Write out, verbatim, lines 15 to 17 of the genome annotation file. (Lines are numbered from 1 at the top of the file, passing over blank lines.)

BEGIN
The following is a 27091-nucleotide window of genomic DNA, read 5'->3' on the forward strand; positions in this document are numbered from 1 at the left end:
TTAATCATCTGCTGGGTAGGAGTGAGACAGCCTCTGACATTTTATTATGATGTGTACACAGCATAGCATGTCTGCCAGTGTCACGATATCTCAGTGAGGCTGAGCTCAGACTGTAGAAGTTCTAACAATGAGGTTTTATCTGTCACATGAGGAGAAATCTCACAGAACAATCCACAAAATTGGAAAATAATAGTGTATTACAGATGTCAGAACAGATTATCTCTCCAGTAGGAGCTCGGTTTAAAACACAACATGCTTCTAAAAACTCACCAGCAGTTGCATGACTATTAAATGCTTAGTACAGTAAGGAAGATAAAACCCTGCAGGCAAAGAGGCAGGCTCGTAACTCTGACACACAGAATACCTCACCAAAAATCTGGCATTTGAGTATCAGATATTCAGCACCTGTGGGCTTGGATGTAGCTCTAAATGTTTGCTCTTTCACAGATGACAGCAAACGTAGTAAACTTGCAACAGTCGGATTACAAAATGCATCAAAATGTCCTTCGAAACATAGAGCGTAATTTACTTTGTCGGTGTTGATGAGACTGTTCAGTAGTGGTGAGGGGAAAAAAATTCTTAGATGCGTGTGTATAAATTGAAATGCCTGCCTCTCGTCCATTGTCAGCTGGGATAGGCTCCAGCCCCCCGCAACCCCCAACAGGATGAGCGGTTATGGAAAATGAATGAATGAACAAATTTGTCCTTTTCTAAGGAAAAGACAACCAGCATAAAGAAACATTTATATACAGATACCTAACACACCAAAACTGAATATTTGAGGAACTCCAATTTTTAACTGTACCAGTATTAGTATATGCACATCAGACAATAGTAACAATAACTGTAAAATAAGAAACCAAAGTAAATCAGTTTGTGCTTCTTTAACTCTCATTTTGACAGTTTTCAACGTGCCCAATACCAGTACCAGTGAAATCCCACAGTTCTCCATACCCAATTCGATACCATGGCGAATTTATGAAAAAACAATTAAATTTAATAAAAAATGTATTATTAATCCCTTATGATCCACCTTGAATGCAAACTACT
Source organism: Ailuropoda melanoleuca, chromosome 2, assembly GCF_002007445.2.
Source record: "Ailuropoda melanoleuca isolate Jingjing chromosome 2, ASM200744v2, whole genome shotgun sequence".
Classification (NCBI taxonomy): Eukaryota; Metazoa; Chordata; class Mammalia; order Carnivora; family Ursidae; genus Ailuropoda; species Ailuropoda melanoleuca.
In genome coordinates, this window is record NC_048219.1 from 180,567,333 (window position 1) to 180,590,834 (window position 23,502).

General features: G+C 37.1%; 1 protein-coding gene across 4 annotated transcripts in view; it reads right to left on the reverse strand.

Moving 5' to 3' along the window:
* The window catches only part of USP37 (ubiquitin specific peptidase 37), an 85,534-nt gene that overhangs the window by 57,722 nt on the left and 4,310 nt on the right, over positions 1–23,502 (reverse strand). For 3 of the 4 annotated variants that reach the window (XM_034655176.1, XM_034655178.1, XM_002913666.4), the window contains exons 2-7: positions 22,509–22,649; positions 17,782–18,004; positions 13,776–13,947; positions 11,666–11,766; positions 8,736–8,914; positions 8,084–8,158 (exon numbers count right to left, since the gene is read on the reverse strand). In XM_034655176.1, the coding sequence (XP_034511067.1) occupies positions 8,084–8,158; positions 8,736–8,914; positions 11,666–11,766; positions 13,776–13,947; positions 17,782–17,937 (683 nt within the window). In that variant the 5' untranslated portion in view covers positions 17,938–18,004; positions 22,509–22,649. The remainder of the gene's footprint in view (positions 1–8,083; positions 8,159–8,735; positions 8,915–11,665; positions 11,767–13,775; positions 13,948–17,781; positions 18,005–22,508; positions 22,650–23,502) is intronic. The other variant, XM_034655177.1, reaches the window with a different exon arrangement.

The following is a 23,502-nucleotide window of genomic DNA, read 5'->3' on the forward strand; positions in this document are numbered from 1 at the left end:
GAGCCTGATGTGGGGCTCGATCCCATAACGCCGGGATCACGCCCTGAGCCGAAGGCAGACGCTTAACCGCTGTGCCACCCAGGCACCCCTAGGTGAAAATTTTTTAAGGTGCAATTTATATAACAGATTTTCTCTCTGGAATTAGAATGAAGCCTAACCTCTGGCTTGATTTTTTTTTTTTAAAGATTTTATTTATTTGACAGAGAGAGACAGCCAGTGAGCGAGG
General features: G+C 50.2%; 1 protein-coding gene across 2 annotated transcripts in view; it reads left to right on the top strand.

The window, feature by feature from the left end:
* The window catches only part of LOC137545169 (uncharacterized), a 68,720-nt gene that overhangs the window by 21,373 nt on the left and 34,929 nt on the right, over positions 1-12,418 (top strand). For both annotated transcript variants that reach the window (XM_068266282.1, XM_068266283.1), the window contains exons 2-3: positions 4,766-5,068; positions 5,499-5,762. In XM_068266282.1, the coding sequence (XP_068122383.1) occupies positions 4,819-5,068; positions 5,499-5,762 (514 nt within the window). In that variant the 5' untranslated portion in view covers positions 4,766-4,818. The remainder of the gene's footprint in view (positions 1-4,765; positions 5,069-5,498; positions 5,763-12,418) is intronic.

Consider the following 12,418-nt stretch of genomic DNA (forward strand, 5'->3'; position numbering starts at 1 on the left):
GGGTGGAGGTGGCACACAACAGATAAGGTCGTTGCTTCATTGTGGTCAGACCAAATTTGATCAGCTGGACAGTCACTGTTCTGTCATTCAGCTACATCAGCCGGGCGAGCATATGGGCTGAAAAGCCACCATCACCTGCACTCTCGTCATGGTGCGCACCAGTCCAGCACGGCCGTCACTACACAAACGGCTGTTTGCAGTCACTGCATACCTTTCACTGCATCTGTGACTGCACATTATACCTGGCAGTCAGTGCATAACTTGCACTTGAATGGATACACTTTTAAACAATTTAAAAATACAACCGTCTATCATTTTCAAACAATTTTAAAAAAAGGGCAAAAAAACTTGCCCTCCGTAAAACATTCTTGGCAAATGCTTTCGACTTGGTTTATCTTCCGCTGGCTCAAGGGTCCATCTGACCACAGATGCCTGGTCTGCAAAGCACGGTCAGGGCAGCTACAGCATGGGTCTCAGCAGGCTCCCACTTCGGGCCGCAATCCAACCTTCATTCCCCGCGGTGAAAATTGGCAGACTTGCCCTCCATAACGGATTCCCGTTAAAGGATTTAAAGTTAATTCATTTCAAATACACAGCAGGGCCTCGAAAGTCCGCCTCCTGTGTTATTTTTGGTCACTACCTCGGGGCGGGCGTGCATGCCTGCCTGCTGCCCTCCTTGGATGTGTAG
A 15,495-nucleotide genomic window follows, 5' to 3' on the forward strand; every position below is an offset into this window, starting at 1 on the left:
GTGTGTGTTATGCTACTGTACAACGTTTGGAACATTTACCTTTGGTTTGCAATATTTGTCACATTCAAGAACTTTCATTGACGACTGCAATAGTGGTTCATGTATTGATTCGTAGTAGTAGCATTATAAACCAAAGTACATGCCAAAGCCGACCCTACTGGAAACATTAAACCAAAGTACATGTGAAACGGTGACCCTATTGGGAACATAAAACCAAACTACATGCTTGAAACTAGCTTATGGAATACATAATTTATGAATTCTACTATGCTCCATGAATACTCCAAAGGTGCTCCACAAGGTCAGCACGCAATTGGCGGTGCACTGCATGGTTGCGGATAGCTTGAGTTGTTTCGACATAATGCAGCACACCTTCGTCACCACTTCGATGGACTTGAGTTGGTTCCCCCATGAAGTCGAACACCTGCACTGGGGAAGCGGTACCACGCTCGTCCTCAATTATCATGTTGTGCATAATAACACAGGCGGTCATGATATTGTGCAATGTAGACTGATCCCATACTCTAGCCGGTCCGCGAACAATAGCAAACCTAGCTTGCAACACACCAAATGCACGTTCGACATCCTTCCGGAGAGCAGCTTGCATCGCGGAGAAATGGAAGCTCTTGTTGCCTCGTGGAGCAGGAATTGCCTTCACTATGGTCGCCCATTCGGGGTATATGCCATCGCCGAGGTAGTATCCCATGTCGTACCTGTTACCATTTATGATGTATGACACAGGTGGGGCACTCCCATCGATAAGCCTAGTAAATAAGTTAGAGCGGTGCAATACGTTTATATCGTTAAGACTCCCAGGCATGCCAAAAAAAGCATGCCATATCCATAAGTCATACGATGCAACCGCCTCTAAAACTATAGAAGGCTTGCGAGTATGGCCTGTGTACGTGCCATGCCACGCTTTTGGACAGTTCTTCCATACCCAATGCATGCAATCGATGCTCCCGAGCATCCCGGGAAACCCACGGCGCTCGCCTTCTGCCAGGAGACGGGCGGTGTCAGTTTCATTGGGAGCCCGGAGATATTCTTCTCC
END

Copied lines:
Consider the following 12,418-nt stretch of genomic DNA (forward strand, 5'->3'; position numbering starts at 1 on the left):
GGGTGGAGGTGGCACACAACAGATAAGGTCGTTGCTTCATTGTGGTCAGACCAAATTTGATCAGCTGGACAGTCACTGTTCTGTCATTCAGCTACATCAGCCGGGCGAGCATATGGGCTGAAAAGCCACCATCACCTGCACTCTCGTCATGGTGCGCACCAGTCCAGCACGGCCGTCACTACACAAACGGCTGTTTGCAGTCACTGCATACCTTTCACTGCATCTGTGACTGCACATTATACCTGGCAGTCAGTGCATAACTTGCACTTGAATGGATACACTTTTAAACAATTTAAAAATACAACCGTCTATCATTTTCAAACAATTTTAAAAAAAGGGCAAAAAAACTTGCCCTCCGTAAAACATTCTTGGCAAATGCTTTCGACTTGGTTTATCTTCCGCTGGCTCAAGGGTCCATCTGACCACAGATGCCTGGTCTGCAAAGCACGGTCAGGGCAGCTACAGCATGGGTCTCAGCAGGCTCCCACTTCGGGCCGCAATCCAACCTTCATTCCCCGCGGTGAAAATTGGCAGACTTGCCCTCCATAACGGATTCCCGTTAAAGGATTTAAAGTTAATTCATTTCAAATACACAGCAGGGCCTCGAAAGTCCGCCTCCTGTGTTATTTTTGGTCACTACCTCGGGGCGGGCGTGCATGCCTGCCTGCTGCCCTCCTTGGATGTGTAG
A 15,495-nucleotide genomic window follows, 5' to 3' on the forward strand; every position below is an offset into this window, starting at 1 on the left: